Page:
19. ^ He and his aides "strongly" denied the charge, which carries a sentence of at least 15 years. Those found guilty can also be sentenced to death. BBC News. 16 August 2017.
  20. ^ "Zambia : Police used excessive force to arrest HH and five others-Amnesty International". 27 February 2018.
  21. ^ a b "Cops Rob Millions Of Kwacha From Hichilema's Residence In Midnight Raid". Zambia Reports. 12 April 2017. Archived from the original on 26 October 2021. Retrieved 13 March 2018.
  23. ^ "Zambia police detain opposition leader Hichilema over 'treason'". BBC News. 11 April 2017.
  24. ^ "BBC World News - HARDtalk, Hakainde Hichilema". BBC.
  25. ^ [stream.aljazeera.com/story/201705301734-0025446]
  26. ^ a b "The Zambian Observer - Latest News from Zambia". 29 February 2016.
  27. ^ a b "Maimane prevented from entering Zambia | eNCA". www.enca.com. Archived from the original on 2 June 2023. Retrieved 13 March 2018.
  28. ^ "Former Nigerian President Obasanjo goes to visit HH in prison – Mwebantu". Archived from the original on 14 March 2018. Retrieved 13 March 2018.
  29. ^ Hydrant (http://www.hydrant.co.uk), Site designed and built by (7 August 2017). "Secretary-General meets Zambian president and opposition leader". The Commonwealth.
  30. ^ Dahir, Abdi Latif (6 July 2017). "One of Africa's most stable democracies just declared a state of emergency". Quartz.
  31. ^ Zambian President Edgar Lungu this month imposed a state of emergency, a move critics see as an effort to tighten his grip on power News24
  32. ^ USA denounces brutal arrest of Hichilema Zambian Watchdog
  33. ^ "US, EU Condemn Hichilema Arrest, Treason Charge". Zambia Reports. 14 April 2017. Archived from the original on 16 August 2021. Retrieved 13 March 2018.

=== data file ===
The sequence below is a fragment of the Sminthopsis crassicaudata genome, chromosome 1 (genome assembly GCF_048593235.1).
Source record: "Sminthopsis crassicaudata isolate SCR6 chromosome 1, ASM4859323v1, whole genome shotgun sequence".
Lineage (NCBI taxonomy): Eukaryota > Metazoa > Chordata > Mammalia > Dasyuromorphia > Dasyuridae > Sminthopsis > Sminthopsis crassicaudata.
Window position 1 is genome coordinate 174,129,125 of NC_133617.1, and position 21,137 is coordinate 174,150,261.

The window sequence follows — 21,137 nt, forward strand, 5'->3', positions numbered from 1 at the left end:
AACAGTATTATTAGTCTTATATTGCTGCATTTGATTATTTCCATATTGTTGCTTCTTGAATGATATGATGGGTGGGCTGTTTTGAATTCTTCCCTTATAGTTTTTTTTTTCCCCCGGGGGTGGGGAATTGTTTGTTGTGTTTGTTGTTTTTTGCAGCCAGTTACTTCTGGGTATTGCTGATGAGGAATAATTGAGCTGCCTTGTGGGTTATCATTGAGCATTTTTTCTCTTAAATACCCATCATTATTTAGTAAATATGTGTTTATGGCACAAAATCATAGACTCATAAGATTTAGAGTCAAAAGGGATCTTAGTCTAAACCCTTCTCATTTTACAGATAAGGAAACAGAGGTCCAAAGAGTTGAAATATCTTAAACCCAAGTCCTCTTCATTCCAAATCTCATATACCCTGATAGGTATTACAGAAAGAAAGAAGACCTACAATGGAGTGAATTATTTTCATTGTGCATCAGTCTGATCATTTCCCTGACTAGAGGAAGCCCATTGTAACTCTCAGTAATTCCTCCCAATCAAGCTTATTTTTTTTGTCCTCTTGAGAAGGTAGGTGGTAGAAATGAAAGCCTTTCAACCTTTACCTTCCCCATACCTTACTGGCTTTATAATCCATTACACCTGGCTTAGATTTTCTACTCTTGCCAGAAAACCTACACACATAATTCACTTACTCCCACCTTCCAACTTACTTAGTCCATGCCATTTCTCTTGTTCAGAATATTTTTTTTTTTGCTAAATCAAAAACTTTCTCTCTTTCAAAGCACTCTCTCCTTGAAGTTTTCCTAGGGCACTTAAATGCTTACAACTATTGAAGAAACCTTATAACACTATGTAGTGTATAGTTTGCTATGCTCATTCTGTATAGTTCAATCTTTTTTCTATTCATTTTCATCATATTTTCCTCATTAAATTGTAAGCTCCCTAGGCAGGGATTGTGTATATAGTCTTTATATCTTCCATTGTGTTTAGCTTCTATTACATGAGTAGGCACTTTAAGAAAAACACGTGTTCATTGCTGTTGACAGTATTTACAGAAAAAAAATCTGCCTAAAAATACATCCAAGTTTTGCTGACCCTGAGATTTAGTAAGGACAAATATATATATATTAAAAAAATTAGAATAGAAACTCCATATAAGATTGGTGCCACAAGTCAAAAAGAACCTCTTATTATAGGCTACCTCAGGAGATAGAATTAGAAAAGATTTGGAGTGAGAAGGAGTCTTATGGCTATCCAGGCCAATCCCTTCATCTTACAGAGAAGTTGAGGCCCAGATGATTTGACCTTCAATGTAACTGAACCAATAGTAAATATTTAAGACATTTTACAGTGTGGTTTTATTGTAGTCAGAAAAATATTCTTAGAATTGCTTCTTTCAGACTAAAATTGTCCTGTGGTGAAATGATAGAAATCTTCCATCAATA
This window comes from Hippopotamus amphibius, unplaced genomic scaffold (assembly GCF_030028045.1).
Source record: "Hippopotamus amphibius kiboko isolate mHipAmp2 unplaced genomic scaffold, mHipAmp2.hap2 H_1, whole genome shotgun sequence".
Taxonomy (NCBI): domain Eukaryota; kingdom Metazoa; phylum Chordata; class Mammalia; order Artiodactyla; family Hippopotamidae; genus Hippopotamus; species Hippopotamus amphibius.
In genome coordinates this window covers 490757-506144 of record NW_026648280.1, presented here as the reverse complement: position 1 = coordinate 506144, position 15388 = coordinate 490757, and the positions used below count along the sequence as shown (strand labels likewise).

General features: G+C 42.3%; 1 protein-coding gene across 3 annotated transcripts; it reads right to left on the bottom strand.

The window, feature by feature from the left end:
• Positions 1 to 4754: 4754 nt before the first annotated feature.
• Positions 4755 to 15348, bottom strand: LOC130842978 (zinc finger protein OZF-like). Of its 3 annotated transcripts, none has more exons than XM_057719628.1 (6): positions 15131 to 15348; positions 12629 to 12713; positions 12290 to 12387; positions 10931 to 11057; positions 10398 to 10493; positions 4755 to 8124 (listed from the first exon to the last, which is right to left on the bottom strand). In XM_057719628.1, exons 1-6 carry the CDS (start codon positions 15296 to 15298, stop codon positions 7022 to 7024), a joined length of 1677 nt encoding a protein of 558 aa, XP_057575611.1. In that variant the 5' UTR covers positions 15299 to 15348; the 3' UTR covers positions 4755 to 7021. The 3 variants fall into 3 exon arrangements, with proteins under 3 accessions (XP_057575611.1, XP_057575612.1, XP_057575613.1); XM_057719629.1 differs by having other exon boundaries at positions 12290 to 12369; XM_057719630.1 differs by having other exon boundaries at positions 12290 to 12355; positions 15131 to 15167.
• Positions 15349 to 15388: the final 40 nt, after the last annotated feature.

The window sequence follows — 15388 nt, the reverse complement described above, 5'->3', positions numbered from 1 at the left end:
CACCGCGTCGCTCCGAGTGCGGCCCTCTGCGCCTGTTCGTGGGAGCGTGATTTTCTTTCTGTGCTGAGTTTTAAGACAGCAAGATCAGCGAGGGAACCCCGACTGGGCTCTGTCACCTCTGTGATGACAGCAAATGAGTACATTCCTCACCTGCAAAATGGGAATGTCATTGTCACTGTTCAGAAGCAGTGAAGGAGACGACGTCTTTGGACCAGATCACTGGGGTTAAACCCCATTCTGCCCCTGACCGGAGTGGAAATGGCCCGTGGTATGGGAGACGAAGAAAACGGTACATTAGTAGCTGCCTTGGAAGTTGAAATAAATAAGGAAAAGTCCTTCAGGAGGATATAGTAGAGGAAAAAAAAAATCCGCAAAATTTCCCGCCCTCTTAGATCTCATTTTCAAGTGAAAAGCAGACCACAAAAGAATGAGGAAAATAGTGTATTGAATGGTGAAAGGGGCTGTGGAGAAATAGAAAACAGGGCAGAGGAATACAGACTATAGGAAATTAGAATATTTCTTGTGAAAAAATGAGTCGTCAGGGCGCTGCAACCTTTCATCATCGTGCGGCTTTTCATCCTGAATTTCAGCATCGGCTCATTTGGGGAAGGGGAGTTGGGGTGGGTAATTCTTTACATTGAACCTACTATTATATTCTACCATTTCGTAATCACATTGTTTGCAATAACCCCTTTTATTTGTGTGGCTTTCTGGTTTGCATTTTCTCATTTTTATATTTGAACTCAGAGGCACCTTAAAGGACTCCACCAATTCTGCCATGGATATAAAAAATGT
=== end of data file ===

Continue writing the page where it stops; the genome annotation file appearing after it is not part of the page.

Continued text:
34. ^ "Human rights: H. Hichilema in Zambia, Dr Gudina in Ethiopia, South Sudan | News | European Parliament". www.europarl.europa.eu. 18 May 2017.
  35. ^ "Zambia : HH's arrest is unacceptable- Africa Liberal Network". 18 April 2017.
  36. ^ "Zambia : Catholic Bishops condemn HH arrest, say Zambia is now a dictatorship". Lusakatimes.com. 23 April 2017.
  37. ^ "Lungu, you are a coward. Allow the opposition to oppose you. If you are a true leader, you will defeat them properly not through arrest," Malema said News24
  38. ^ Maimane had strongly denounced the trumped up charges against Hichilema, and had condemned the African National Congress government for not yet taking a stand against his treason charges. Archived 2 June 2023 at the Wayback Machine eNCA
  39. ^ "Pockets of Protesters Send "Release HH" Message at Global Event in Durban". 4 May 2017. Archived from the original on 16 August 2021. Retrieved 13 March 2018.
  40. ^ "Zambians in UK protest HH persecution". 12 May 2017.
  41. ^ Zambia: Hakainde Hichilema released from jail to jubilant reception, more popular than ever Daily Maverick